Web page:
Health & Fitness

Leg Cramp Remedies from New York Times

Kristen Sparrow • August 13, 2013

I get asked about this fairly frequently.  One common remedy that a patient  told me about was to drink one Gatorade a day. (I’m not sure what size.)

Nighttime leg cramps are a common problem: As many as 6 in 10 adults report experiencing them at some time.
But researchers are not sure what causes them. Sometimes they can be a sign of an underlying medical problem, like liver disease, arthritis or peripheral vascular disease, said Dr. Richard E. Allen, who published a report on the phenomenon in the journal American Family Physician last year. Nocturnal leg cramps can also be confused with restless legs syndrome or, in rare cases, side effects of drugs like estrogen and naproxen.
For that reason, when the problem is persistent, he recommends seeing a doctor to help make a diagnosis.
“Leg cramps are kind of a diagnosis of exclusion,” said Dr. Allen, who is medical director of the Utah Healthcare Institute. “We really should rule out these other more dangerous things before we call it benign leg cramps.”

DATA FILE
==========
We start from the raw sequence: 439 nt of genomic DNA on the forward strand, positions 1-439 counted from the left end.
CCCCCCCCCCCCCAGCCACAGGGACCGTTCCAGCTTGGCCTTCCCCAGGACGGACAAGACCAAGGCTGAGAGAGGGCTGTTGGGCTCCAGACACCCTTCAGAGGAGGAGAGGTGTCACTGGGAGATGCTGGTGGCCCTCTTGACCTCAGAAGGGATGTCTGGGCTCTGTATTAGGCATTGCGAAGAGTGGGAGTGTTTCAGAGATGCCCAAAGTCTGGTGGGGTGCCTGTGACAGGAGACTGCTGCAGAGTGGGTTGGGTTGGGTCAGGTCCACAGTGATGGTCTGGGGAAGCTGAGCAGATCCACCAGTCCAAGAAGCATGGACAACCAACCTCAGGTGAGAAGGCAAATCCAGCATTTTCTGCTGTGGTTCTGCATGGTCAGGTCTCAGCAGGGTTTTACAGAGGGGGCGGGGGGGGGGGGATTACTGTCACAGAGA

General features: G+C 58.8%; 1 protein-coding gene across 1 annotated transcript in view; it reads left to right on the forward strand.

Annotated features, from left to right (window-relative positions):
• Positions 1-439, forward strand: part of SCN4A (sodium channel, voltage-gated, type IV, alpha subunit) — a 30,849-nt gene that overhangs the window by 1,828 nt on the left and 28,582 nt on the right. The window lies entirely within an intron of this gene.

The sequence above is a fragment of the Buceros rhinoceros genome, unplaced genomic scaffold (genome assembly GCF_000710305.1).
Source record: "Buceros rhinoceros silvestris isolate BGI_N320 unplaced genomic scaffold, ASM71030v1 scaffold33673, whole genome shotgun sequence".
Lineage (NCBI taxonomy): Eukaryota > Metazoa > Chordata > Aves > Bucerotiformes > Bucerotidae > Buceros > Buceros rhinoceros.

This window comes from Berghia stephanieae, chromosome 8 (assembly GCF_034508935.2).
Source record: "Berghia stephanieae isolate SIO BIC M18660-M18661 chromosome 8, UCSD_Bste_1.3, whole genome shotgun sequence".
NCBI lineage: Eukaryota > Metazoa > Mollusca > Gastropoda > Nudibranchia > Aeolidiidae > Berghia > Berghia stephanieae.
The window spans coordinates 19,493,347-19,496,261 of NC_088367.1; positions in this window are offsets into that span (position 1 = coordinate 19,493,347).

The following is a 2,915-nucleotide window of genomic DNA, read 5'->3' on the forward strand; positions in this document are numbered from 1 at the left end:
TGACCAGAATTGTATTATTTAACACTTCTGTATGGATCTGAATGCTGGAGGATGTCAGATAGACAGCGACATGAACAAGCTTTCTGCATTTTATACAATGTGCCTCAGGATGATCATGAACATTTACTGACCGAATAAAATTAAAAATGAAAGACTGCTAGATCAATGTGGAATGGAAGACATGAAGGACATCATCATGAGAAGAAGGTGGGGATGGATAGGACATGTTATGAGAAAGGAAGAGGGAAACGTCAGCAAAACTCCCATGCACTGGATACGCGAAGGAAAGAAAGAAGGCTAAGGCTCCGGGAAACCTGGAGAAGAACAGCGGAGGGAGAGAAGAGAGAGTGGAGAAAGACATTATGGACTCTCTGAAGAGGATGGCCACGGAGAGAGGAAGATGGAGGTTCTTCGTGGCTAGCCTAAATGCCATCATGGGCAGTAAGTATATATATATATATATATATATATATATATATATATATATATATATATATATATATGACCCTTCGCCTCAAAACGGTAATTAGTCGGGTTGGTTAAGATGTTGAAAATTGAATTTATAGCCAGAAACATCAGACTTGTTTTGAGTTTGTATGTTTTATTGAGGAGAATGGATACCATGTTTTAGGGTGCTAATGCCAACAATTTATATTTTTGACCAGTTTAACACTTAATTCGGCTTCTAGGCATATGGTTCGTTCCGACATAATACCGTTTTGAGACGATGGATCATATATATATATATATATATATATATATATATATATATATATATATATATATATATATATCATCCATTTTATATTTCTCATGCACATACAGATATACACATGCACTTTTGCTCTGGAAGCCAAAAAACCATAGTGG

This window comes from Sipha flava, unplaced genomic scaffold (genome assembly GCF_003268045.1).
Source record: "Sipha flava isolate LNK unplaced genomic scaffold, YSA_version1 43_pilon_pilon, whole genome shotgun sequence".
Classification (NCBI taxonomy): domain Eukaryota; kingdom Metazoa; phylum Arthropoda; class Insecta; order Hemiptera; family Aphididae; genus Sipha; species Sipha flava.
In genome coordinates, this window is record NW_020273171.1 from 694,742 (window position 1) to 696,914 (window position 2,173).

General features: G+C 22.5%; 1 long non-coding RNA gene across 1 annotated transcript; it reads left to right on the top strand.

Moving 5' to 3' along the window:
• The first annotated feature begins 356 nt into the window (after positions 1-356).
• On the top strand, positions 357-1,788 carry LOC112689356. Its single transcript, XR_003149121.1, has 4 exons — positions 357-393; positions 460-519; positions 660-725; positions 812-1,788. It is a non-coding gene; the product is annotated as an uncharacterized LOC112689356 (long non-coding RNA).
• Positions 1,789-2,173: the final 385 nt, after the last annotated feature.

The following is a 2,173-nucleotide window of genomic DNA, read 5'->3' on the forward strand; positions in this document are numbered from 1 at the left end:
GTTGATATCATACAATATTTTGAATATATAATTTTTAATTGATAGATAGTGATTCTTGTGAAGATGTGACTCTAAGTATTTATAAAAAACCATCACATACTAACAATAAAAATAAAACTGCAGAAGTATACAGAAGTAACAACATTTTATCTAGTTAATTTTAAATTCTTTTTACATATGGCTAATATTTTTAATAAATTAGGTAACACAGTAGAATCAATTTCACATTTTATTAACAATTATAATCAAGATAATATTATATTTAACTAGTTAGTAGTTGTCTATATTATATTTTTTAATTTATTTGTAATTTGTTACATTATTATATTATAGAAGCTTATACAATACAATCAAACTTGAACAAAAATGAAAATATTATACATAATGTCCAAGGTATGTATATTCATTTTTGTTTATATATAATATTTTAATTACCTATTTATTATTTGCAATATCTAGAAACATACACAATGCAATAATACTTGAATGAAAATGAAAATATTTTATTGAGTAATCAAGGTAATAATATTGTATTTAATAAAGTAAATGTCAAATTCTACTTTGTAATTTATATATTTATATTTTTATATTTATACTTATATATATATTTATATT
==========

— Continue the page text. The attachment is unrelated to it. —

One remedy that has been shown to work is the antimalarial drug quinine, but it has such severe side effects that the Food and Drug Administration warns against using it for leg cramps. In the United States tonic water historically contained large amounts of quinine but now typically contains very little.
Magnesium supplements are another popular remedy. But a 2012 study in the Cochrane Database of Systematic Reviews found that they were “unlikely” to be of much help.
Dr. Allen said that taking a little acetaminophen (Tylenol) before bed can help reduce pain associated with the cramps. A small dose of muscle relaxant or vitamin B12 might also be helpful, he said. But the best dose of prevention might be regular aerobic activity, in particular a few minutes of exercise before bed, like five minutes on a stationary bicycle.
“The two things that seem to be most closely connected to leg cramps are the nerves firing when they’re not supposed to and poor circulation,” he said. “Exercise improves circulation, and it seems to settle down the nerves.”